Autism and Wandering: How Many More Must Die?


(This guest post is written by Dad of Angel.)

To the family of Mikaela Lynch, please accept our deepest sympathy and condolences. Mikaela’s death was a very unfortunate accident that has had a whiplash effect in many ways. First, your child was missing, second your child dies, then all of a sudden thousands of people out of right field are pointing fingers at you and playing the blame game.

Blaming the family is just wrong and it is heartless. These people are heartbroken and grieving.  They need us now because they are hurting. There are people out there saying that Mikaela’s parents were not prepared for disaster and that they should’ve been paying attention. Some say they are bad parents and this is all their fault. I find these comments unacceptable, ignorant, demeaning, and damaging.

Being a dad of a wonderful autistic child, I can do everything I can to prevent an accident or avoid a disaster but disasters and accidents will impose their own will when we least expect it. From our experiences with Angel, we know that autistic children are attracted to foreign objects, animals, plants, lights, and things that are colorful. Children with autism are also drawn to water. In an effort to appease their curiosity, some of them look for ways to explore their surroundings without understanding the potential dangers around them. This lack of awareness of danger is multiplied because their cognitive skills do not always coincide with their chronological age. This could mean a five-year old having the cognitive skills of a one-year old. So where does this leave us as a community?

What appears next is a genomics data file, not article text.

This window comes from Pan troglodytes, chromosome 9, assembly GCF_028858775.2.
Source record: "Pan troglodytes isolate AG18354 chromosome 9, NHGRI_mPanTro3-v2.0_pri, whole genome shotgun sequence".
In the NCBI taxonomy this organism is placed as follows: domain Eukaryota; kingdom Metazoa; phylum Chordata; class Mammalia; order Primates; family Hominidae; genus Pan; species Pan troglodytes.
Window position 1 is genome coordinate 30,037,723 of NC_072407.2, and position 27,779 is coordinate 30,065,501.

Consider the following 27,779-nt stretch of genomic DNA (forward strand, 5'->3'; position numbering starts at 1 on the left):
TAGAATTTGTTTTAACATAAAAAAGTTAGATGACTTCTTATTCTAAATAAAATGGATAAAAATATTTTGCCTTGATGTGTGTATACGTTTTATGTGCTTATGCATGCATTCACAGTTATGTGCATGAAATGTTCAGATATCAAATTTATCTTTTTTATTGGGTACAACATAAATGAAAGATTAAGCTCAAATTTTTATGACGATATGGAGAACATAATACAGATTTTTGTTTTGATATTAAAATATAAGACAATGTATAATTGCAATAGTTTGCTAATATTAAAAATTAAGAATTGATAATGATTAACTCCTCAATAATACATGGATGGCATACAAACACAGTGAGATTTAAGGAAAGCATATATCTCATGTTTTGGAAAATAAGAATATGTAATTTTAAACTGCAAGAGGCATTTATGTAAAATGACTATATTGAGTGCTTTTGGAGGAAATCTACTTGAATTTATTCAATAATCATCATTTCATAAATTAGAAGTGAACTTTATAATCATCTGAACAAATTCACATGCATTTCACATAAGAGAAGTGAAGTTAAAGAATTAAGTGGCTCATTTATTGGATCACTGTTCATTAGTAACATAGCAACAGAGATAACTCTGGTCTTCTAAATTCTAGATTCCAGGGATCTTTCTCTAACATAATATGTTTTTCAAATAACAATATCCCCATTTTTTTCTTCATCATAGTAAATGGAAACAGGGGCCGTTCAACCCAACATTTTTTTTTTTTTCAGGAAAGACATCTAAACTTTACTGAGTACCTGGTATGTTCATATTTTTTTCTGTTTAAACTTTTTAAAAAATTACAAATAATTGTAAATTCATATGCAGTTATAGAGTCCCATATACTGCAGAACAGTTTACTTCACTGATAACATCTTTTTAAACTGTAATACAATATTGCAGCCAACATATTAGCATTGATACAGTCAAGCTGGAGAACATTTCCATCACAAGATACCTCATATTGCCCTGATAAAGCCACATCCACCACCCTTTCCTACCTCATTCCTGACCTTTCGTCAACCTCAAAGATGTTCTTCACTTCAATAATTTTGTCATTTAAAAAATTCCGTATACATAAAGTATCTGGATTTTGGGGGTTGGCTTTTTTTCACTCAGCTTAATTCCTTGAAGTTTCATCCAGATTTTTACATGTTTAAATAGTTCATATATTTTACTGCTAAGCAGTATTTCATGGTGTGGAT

autism wandering

The tragic death of Mikaela is a reminder that wandering in the autism community is a REAL issue that NEEDS national attention.

When states do not extend Amber Alerts to cases like Mikaela’s and the news media ignores the missing person reports, the chances of these children being found alive decreases tremendously. When the public is not properly addressed regarding the concerns of the autistic community, there will be many people who will make ignorant comments. This is wrong and unfortunate.

To those who criticize, please remember that when you point one finger at the parents and you ask the wrong questions, there are three fingers pointing back at you with three suggestions:

  1. learn about autism and its characteristics
  2. show support to parents and organizations who deal with autism
  3. don’t cast any blame whatsoever without having been a parent AND a parent of an autistic child
    (and even then blame helps no one)

I do hope that the government and media will see a missing autistic child report as a more serious matter and put things in place to minimize these cases.

Lastly, I openly challenge anyone who really feels that these parents should be blamed and scorned because of the circumstances leading to their unfortunate loss.

R.I.P Mikaela Lynch, Owen Black, Drew Howell and all children with autism who have lost their lives.

Please visit the National Autism Association  and AWAARE Web sites for more information on wandering and how we can keep our children safe. You can also sign up to get their free Big Red Safety Box.

Please share your thoughts in the comments.


Dad of Angel